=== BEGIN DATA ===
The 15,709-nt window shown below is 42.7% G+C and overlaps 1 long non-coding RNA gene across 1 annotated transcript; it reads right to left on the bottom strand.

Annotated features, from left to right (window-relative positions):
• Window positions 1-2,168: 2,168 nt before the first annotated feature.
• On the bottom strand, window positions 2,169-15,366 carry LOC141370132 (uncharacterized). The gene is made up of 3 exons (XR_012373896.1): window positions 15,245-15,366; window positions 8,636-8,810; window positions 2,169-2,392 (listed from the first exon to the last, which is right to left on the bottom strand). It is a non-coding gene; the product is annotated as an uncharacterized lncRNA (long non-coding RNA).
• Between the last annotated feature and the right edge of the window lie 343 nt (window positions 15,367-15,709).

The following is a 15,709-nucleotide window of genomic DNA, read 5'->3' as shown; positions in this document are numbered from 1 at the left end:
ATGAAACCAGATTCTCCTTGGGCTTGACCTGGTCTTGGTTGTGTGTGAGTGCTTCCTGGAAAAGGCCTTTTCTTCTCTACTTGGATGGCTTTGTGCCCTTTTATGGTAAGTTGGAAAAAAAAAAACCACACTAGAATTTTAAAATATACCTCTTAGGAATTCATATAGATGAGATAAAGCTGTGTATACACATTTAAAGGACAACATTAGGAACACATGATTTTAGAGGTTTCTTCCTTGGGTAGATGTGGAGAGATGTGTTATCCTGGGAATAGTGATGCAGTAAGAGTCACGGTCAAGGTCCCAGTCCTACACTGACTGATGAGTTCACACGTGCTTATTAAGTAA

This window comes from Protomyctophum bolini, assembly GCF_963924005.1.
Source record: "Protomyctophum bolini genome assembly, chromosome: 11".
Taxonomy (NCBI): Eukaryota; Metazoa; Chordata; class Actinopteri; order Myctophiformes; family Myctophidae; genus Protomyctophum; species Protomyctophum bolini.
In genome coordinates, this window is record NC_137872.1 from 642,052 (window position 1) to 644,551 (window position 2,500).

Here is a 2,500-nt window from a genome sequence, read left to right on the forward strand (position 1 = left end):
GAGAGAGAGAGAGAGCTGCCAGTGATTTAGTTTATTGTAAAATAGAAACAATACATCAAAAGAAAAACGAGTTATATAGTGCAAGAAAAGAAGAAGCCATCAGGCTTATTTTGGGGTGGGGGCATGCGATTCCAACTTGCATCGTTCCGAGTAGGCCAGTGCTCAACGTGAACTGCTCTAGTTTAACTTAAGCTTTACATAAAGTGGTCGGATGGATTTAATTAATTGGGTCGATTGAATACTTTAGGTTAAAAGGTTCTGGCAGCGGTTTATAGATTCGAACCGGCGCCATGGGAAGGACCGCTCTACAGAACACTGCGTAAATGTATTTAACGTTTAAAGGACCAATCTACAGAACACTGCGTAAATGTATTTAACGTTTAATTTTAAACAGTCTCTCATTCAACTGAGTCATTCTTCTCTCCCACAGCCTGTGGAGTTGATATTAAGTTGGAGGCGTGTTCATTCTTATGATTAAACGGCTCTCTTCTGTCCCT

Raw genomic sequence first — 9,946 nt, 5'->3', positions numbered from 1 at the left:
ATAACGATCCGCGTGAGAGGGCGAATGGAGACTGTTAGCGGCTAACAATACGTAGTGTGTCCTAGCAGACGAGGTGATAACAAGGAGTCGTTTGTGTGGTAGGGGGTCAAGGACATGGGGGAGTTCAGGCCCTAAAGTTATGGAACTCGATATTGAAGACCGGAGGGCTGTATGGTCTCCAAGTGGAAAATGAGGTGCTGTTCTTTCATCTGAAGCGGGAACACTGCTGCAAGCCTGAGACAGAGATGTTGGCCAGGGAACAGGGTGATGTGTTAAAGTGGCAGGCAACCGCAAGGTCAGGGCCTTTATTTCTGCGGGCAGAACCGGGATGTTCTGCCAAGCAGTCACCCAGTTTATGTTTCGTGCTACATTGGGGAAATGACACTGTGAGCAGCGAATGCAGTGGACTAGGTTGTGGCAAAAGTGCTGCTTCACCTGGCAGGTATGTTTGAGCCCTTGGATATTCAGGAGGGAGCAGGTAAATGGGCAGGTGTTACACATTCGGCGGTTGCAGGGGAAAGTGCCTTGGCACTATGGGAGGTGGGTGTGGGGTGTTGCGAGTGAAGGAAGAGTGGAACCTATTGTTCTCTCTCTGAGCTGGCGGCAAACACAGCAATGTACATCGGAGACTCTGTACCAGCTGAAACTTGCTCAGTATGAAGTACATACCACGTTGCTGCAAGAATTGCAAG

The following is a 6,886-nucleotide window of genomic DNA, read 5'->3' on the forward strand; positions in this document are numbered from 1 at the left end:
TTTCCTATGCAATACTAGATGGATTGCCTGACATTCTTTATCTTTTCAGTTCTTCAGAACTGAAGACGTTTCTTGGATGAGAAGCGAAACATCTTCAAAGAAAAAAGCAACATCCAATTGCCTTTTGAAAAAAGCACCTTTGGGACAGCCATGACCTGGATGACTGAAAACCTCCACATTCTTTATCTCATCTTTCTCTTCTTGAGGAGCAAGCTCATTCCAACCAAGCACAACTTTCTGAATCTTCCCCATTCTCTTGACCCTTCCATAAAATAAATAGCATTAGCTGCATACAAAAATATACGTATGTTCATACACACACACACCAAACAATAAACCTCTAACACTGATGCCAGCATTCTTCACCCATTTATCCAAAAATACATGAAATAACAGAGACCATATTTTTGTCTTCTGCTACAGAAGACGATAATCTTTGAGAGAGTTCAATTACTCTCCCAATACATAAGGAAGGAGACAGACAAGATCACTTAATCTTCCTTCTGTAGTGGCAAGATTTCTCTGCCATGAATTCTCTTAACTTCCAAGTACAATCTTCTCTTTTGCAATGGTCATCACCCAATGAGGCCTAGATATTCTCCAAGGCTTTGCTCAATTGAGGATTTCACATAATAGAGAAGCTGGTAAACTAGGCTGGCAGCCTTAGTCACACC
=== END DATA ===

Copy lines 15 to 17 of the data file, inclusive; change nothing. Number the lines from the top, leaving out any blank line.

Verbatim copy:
ATAACGATCCGCGTGAGAGGGCGAATGGAGACTGTTAGCGGCTAACAATACGTAGTGTGTCCTAGCAGACGAGGTGATAACAAGGAGTCGTTTGTGTGGTAGGGGGTCAAGGACATGGGGGAGTTCAGGCCCTAAAGTTATGGAACTCGATATTGAAGACCGGAGGGCTGTATGGTCTCCAAGTGGAAAATGAGGTGCTGTTCTTTCATCTGAAGCGGGAACACTGCTGCAAGCCTGAGACAGAGATGTTGGCCAGGGAACAGGGTGATGTGTTAAAGTGGCAGGCAACCGCAAGGTCAGGGCCTTTATTTCTGCGGGCAGAACCGGGATGTTCTGCCAAGCAGTCACCCAGTTTATGTTTCGTGCTACATTGGGGAAATGACACTGTGAGCAGCGAATGCAGTGGACTAGGTTGTGGCAAAAGTGCTGCTTCACCTGGCAGGTATGTTTGAGCCCTTGGATATTCAGGAGGGAGCAGGTAAATGGGCAGGTGTTACACATTCGGCGGTTGCAGGGGAAAGTGCCTTGGCACTATGGGAGGTGGGTGTGGGGTGTTGCGAGTGAAGGAAGAGTGGAACCTATTGTTCTCTCTCTGAGCTGGCGGCAAACACAGCAATGTACATCGGAGACTCTGTACCAGCTGAAACTTGCTCAGTATGAAGTACATACCACGTTGCTGCAAGAATTGCAAG

The following is a 6,886-nucleotide window of genomic DNA, read 5'->3' on the forward strand; positions in this document are numbered from 1 at the left end:
TTTCCTATGCAATACTAGATGGATTGCCTGACATTCTTTATCTTTTCAGTTCTTCAGAACTGAAGACGTTTCTTGGATGAGAAGCGAAACATCTTCAAAGAAAAAAGCAACATCCAATTGCCTTTTGAAAAAAGCACCTTTGGGACAGCCATGACCTGGATGACTGAAAACCTCCACATTCTTTATCTCATCTTTCTCTTCTTGAGGAGCAAGCTCATTCCAACCAAGCACAACTTTCTGAATCTTCCCCATTCTCTTGACCCTTCCATAAAATAAATAGCATTAGCTGCATACAAAAATATACGTATGTTCATACACACACACACCAAACAATAAACCTCTAACACTGATGCCAGCATTCTTCACCCATTTATCCAAAAATACATGAAATAACAGAGACCATATTTTTGTCTTCTGCTACAGAAGACGATAATCTTTGAGAGAGTTCAATTACTCTCCCAATACATAAGGAAGGAGACAGACAAGATCACTTAATCTTCCTTCTGTAGTGGCAAGATTTCTCTGCCATGAATTCTCTTAACTTCCAAGTACAATCTTCTCTTTTGCAATGGTCATCACCCAATGAGGCCTAGATATTCTCCAAGGCTTTGCTCAATTGAGGATTTCACATAATAGAGAAGCTGGTAAACTAGGCTGGCAGCCTTAGTCACACC